UPDATED: Mar 19, 2020
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To many people, car insurance is a comprehensive term that simply refers to insurance for any type of car. You may be surprised to learn that this is not necessarily true. In fact, standard automobile insurance has several limitations that cause drivers to obtain other products to ensure that they and other drivers are covered adequately. For drivers who do not own a vehicle, non-owners auto insurance is often a necessity.
What is Non-Owner’s Insurance?
It is not unusual for drivers borrowing someone else’s car to try to purchase an insurance policy for that vehicle. The trouble is, you cannot place insurance on something that does not belong to you. If, for whatever reason, the driver cannot be listed on the owner’s insurance policy, how can a driver in this circumstance get insurance?
The answer is simple: he or she needs a non-owner’s insurance policy. In doing so, it is possible to make sure that coverage exists while he or she drives any vehicle. Now, it is important to note that non-owner’s insurance policies only provide liability coverage, not comprehensive and collision coverage. For these coverage options to exist, it is necessary for the vehicle’s owner to carry them on their personal automobile insurance policy.
How it Differs From Standard Car Insurance
When purchasing a standard auto insurance policy, there are a variety of coverage options and levels that make it possible to completely customize the policy to one’s liking. However, non-owner’s policies are much less flexible and do not allow for customization, offering only liability coverage and sometimes medical or uninsured motorist coverage. Why? Essentially, this product only insures the driver of the vehicle against harm they may cause to other drivers or property, and operates under the assumption that the vehicle’s owner claims responsibility for any damage that may occur to the vehicle itself while on loan.
Who is it For?
Although this product is designed for individuals who do not own a car, it is not ideal for everyone. Let’s take a look at who can and who cannot benefit from this type of policy.
When Non-Owner’s Insurance is a Good Fit
- If you often borrow a friend’s car, but do not live with them, a non-owner’s policy may be right for you.
- Individuals who normally drive a company vehicle and often rent cars for personal use may need a non-owner’s policy.
- For drivers who are in-between cars and do not want to have a lapse in coverage until they buy their next vehicle, non-owner’s insurance may be necessary.
- Drivers who have been charged with a DUI and need a liability policy in order to get their license reinstated may be required to purchase non-owner’s insurance. However, it may be necessary to pay an additional fee for an SR-22 filing on the policy.
- Some “tote the note” car dealerships require their customers to carry non-owner’s insurance until the car’s balance has been paid in full.
- Drivers who use car-sharing services will find non-owner’s insurance to be an excellent supplement to the liability coverage provided by the car-sharing service.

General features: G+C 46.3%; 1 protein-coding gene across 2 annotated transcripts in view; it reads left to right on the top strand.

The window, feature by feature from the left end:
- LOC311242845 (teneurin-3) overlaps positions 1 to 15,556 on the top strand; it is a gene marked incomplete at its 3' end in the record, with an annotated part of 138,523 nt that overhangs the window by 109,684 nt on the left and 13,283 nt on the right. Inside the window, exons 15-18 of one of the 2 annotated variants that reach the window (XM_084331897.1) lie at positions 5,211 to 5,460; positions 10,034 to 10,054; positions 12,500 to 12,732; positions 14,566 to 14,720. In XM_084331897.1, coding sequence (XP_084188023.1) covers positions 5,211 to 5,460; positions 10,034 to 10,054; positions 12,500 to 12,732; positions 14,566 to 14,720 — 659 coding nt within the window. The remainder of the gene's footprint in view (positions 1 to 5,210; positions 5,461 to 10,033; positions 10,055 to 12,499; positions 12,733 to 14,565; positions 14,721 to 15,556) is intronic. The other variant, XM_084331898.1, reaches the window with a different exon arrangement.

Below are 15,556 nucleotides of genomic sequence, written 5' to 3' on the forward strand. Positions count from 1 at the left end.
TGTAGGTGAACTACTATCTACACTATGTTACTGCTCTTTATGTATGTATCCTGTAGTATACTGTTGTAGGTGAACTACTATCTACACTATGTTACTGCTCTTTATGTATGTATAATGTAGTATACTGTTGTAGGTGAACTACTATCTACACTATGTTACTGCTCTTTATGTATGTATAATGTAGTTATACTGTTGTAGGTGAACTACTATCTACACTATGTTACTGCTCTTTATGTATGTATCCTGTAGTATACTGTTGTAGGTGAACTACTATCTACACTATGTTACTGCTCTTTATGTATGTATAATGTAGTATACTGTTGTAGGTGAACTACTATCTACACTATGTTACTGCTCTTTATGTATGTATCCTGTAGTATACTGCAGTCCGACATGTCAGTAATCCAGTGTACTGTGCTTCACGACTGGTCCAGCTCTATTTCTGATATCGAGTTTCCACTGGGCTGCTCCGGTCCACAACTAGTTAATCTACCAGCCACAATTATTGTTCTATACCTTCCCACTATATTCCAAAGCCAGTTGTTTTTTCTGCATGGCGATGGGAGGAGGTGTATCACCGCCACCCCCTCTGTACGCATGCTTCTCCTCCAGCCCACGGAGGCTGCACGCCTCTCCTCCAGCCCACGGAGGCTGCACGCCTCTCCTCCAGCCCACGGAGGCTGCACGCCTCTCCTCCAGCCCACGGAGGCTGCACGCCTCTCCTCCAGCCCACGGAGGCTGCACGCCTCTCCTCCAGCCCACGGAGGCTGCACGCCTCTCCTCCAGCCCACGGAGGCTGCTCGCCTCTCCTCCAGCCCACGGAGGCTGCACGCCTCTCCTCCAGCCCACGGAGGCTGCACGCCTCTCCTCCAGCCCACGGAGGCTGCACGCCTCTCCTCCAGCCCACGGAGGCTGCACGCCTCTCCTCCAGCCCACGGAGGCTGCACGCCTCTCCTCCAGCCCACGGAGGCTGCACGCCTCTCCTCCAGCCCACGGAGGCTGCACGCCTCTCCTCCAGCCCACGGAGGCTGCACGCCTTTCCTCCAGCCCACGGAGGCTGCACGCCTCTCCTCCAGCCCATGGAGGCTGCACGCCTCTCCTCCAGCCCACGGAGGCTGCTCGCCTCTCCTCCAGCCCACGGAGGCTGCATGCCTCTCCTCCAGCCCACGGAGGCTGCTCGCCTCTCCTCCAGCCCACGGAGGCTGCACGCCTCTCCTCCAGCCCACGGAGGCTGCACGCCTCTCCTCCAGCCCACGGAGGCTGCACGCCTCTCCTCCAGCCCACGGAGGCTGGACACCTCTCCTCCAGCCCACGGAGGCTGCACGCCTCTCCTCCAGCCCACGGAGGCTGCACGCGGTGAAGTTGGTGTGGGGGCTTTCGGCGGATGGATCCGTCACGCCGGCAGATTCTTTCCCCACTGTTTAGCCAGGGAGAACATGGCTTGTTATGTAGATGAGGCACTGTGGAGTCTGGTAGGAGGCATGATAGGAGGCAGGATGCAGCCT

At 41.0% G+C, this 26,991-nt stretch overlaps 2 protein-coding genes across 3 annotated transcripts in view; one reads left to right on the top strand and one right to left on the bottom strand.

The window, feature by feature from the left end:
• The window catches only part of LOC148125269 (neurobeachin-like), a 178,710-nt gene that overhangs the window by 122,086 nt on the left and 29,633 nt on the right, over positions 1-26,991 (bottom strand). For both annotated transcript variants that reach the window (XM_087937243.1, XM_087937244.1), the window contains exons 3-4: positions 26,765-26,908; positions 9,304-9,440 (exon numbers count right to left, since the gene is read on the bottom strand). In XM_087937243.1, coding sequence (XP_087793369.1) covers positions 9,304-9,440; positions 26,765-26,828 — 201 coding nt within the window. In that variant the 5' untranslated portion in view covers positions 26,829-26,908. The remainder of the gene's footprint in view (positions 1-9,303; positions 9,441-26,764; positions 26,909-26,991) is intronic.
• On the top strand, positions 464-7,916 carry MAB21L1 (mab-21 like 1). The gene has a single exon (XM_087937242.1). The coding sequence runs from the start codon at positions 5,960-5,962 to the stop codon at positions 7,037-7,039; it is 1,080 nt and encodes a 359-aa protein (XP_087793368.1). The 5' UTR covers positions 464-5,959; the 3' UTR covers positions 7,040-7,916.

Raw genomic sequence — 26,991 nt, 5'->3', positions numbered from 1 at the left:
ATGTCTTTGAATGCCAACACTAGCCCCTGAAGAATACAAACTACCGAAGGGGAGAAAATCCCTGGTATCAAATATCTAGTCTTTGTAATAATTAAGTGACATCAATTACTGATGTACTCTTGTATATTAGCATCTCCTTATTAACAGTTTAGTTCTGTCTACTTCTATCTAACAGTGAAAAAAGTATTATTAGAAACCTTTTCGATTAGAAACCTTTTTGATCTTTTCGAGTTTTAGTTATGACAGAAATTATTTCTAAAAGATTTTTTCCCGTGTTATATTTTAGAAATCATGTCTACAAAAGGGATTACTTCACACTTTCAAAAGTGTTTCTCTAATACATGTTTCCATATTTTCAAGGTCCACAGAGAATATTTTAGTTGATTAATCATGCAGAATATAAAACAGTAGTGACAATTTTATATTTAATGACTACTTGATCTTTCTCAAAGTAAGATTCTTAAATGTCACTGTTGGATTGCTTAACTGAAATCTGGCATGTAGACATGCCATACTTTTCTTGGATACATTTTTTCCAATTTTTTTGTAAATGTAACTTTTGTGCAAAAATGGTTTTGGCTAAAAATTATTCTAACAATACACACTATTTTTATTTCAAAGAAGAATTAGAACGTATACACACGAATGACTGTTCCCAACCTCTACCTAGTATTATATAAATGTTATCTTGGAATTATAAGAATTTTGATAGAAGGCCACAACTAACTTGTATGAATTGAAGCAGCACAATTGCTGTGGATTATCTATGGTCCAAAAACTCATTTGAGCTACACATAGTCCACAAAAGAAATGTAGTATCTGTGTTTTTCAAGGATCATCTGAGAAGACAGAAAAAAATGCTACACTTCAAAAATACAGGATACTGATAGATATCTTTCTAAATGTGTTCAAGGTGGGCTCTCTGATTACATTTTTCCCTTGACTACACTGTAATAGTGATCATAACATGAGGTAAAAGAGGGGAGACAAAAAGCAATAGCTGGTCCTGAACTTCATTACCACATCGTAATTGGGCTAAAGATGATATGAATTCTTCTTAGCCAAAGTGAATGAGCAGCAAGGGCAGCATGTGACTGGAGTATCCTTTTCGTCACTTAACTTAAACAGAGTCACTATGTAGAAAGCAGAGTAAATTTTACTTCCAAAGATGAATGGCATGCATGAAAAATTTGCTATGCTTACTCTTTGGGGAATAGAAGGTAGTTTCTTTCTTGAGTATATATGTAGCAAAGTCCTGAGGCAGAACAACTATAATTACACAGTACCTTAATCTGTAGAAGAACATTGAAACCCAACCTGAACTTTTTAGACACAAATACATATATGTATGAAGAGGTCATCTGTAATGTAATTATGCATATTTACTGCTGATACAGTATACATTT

- If you do not currently have auto insurance and need to rent a car for vacation, the car rental agency will probably require you to purchase short-term non-owner’s auto insurance.
Signs Non-Owner’s Insurance Does Not Apply
- Teenagers living at home often drive their parents’ cars until they get their own or move away. However, they should be covered under their parents’ policy, so non-owner’s insurance is inapplicable.
- Although you may find that liability insurance provided under a non-owner’s policy is cheaper than what is provided under a standard auto insurance policy, you cannot purchase a non-owner’s policy when you own your vehicle.
- If you have a spare car you loan to a friend or family member, you need to cover that vehicle with a standard auto policy; you cannot purchase a non-owner’s policy for the person borrowing the car.
- Drivers who have had their license suspended or revoked and are not eligible for reinstatement after obtaining auto insurance should not buy non-owner’s insurance as it is still illegal for them to drive without an active license.
Where to Buy Non-Owners Insurance
Unfortunately, not all major insurance carriers offer non-owner’s insurance to their policyholders. So, if you need this type of policy, it may be necessary to go to a local independent agent, an indemnity company (an insurer that specializes in coverage for high-risk property and individuals), or shop online. Although your current insurance company may not offer this coverage, do not be afraid to ask your agent for a referral to another agency or company that does. Agents know that helping you find coverage they cannot provide right now will make you more likely to return as a customer when you meet their company’s criteria for insurability again.
For each insurable need discovered by the insurance industry, there is often a product that is created to fill that gap. Non-owner’s insurance is one of those products. Despite the fact many people will never need this type of policy, it is an excellent option for countless others who would not be able to get coverage otherwise. For that reason, non-owner’s insurance should be considered a vital product in the car insurance industry.